Cash Peters believes that visiting a dreary place requires you to make the best of it. And that's what he tries to do on our next stop today at Ireland's Kilmainham Jail. Opened on the south side of Dublin in 1786, it's one of Europe's largest unoccupied prisons and is the setting for some of the most important themes in modern Irish history. And as Cash discovered, it's also a great place to stir up trouble. He shows us around on his latest Bad Taste Tour.
The Bad Taste Tour Goes to Jail
by Cash Peters
Generally, there's nothing funny about prison life, and, frankly, Kilmainham
Gaol in Dublin, Ireland, is hardly a chuckle magnet. But it's an incredibly strange
and wonderful place. Together, the curator Tim Carey and I braced ourselves
for the worst.
Peters: "Where are we?"
Carey: "We're in the Victorian wing of the prison,
built in 1861. It's a large hall, three tiers, 96 cells. Many of your
listeners might know this from such films as 'In the Name of the Father,'
'Michael Collins,' 'The Italian Job.'"
Peters: "They were shot here?"
Oddly, this part of the gaol is quite beautiful, like a small cathedral. But
back in the 19th Century, conditions were awful. Prisoners were kicked,
abused, and punished mercilessly, and even then they got more respect than,
let's say, a radio journalist. Also, they wallowed in their own filth.
Carey: "That's the bath of the prison.
Every prisoner would have been given a bath every three months.."
Peters: "Oh my God, it's like a pit."
Carey: "Whether they needed it or not."
Peters: "It's dirtier in the bath than
Carey, walking away: "The prison cells are down here."
these are the prison cells - oh my God, this is horrible."
Peters, a bit later: "This is obviously the chapel."
Carey: "Chapel was compulsory.
You had to be Protestant, Presbyterian or Roman Catholic. If you weren't,
you were treated for insanity and put in the punishment cell until you
decided if you were Protestant, Presbyterian or Roman Catholic."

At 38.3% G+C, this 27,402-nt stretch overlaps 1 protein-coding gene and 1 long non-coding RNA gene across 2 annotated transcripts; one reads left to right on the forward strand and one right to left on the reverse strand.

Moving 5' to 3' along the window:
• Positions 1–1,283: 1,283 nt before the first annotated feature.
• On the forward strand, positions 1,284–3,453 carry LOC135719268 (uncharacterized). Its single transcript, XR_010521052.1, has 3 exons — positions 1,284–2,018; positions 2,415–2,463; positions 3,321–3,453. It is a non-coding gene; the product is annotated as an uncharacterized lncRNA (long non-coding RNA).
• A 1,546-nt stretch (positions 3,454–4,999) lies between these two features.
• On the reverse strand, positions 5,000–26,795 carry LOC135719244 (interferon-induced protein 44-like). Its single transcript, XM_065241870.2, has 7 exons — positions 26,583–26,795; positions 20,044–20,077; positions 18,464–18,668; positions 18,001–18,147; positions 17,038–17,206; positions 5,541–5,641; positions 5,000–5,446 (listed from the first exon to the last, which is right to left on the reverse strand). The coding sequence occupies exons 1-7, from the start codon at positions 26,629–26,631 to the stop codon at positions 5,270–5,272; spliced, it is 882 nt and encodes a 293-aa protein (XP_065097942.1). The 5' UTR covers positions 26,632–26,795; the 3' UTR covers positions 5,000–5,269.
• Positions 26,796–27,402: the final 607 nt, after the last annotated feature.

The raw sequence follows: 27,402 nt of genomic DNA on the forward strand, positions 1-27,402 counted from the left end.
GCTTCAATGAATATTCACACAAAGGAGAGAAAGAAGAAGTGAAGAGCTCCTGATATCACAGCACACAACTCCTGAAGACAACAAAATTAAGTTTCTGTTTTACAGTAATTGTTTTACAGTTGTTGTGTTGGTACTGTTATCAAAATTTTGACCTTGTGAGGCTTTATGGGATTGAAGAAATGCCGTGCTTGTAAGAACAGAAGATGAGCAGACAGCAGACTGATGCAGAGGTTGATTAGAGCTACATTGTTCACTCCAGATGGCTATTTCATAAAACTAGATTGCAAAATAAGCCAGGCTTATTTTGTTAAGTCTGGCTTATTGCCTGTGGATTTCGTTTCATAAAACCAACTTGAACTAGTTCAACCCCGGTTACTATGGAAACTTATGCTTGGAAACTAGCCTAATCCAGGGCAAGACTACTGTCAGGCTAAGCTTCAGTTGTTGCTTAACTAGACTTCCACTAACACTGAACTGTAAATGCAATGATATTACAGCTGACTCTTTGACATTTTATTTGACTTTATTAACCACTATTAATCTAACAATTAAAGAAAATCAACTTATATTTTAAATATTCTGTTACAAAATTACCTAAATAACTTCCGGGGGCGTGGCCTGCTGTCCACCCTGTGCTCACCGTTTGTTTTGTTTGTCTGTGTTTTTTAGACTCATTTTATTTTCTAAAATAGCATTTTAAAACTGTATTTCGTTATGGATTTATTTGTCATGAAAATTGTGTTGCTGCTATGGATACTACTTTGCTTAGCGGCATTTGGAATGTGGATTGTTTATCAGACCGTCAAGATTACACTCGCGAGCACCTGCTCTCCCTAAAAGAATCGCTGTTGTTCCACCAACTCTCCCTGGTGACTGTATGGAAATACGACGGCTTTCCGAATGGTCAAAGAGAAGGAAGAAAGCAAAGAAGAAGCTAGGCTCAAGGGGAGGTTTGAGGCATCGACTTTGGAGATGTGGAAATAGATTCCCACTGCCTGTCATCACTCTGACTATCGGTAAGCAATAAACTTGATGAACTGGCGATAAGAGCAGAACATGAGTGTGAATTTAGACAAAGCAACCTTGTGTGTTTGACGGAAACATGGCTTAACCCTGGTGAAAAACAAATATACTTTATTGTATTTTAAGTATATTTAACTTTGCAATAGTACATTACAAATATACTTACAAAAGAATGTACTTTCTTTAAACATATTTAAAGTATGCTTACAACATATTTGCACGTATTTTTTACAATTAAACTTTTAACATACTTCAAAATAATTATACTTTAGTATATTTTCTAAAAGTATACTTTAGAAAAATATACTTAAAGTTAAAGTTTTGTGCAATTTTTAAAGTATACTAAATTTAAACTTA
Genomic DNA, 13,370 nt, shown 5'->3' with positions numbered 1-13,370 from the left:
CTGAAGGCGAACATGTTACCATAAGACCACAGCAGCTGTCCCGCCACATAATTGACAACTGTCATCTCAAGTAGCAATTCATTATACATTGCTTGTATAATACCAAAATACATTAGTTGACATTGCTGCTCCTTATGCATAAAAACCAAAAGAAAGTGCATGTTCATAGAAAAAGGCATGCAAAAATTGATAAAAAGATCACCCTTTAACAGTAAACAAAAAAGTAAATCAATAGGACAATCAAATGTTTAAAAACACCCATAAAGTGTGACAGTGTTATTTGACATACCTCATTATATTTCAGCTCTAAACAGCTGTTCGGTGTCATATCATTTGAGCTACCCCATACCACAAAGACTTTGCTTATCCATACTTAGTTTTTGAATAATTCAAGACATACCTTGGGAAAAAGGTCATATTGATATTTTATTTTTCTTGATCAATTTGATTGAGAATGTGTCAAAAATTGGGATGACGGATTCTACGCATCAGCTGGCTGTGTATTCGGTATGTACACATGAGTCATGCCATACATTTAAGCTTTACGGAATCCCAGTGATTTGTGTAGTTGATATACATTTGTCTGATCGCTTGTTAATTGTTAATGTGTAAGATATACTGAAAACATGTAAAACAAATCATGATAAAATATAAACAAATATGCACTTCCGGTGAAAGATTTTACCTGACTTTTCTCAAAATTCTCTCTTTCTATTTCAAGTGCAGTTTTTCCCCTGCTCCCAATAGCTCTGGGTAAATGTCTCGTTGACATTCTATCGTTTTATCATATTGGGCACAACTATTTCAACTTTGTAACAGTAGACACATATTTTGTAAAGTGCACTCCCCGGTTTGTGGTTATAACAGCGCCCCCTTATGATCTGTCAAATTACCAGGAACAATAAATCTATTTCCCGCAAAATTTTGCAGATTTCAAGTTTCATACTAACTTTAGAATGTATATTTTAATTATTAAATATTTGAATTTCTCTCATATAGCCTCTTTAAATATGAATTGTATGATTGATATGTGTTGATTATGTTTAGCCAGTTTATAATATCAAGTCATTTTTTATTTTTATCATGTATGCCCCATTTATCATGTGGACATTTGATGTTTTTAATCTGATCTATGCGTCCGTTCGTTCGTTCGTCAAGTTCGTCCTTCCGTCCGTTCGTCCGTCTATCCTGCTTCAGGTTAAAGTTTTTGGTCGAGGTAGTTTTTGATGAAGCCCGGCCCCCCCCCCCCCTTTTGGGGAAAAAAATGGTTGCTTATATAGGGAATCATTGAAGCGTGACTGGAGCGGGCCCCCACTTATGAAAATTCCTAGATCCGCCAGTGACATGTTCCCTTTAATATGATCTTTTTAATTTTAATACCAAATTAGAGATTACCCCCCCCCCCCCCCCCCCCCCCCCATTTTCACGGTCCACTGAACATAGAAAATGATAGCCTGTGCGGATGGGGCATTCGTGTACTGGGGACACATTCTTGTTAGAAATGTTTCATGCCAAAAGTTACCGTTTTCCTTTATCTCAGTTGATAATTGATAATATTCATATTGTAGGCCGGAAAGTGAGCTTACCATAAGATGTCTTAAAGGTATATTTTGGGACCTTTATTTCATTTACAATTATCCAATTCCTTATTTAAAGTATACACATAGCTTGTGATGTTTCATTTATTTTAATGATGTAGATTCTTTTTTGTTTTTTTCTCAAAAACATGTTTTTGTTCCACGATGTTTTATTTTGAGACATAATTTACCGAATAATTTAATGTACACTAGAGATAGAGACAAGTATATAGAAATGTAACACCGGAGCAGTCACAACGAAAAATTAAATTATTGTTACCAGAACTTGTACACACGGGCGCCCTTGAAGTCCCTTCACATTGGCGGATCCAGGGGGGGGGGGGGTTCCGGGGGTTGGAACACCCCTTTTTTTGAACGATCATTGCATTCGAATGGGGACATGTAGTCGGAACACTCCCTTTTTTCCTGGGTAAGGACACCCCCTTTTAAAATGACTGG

Carey: "We'll come back to that."
Carey: "No we won't. I've got a
Carey: "It's a complex issue."
Peters: "It's too much
for my brain to handle."
Ugh. Don't be fooled - even without creepy music, the place is frightening.
So many dark, narrow, dirty corridors. And back then you could be sent to
prison for almost anything - swearing, not paying your bus fare, or probably
one of the worst crimes in its day - setting fire to haystacks. It's true.
Worse still, when you got to Kilmainham, you found it wasn't a bit like the
photo in the brochure. It was bleak and gray. Like a prison, in fact.
Woman: "The place is chilling."
Peters: "You really feel it?"
Woman: "Oh gosh yes. You should go down to the parts that are less painted, the
bits where they haven't washed all the pain away. It feels like smallpox and
plague down there. You can smell the dead bodies. Nasty."
I have absolutely no idea who she was, I just found her walking around,
looking horrified, but she's right. Makes you wonder why anybody would even
be fascinated by this subject. But Tim is. He can't get enough of it.
Carey: "I've written a book about the
history of Ireland's main prison."
Peters: "You've written a book? Is it out yet?"
Carey: "It's a bestseller."
Peters: "Among prisoners?"
Carey: "Among the general public."
Peters: "How many people buy books about prisons?"
Carey: "A lot."
Peters: "You don't just
have a big family?"
Carey: "No, I don't actually."
Peters: "So where's the pain? Where's all the pain that woman was
talking about? She felt pain, she felt smallpox."
Carey: "She did."
Peters: "She has a very vivid imagination."
But you can feel something. In fact, Kilmainham is known across Ireland for
its unique hellhole qualities. Ask anyone.
Carey: "Very bleak, very eerie. They
say parts of it are haunted."
Peters: "By what?"
Carey: "Spirits. It could all be in the mind. It's like Shaw's
house in Dublin, they say the maid's room is haunted there."
Peters: "By what?"
Carey: "Spirits. I was in the room."
Peters: "You see, it's you again. The common
factor is you...everybody's just seeing you and think they're
seeing a ghost."
Peters, a little later: "Oh, I've always wanted to go to an exercise yard. Oh. It's not much when you get here, is it?"
Peters, a bit later still: "There's something really spooky here."
Carey: "Oh there is.
I've brought people here and they start to cry before you tell them what
happened. There's certainly a presence to the place."
really is, though. I'm not kidding."
Hm. Frankly, though, I was glad when the tour came to an end. The forty-foot
high walls, dark corridors, and dirty cells were reminding me of college.
Carey: "It's like you're in a really
Peters: "It's just
very depressing. They could have jollied it up a bit. I'm thinking flowers, I'm thinking neat little walkways; benches."
Carey: "That's how the women's prisons are now."
Peters: "I could write a book about
this. It's obviously very easy to get a bestseller in Ireland."
Carey: "Thanks very much."
Peters: "Three or four copies sold and you're right at the
top of the list."
Carey: "Excuse me - four thousand copies."
Anyway, the tour of Kilmainham Gaol is definitely not for the squeamish, or
for anyone with something better to do. But, if nothing else, it'll remind
you to stop setting fire to haystacks. I know I won't be doing it again. In
Dublin, Ireland, I'm Cash Peters for The Savvy Traveler.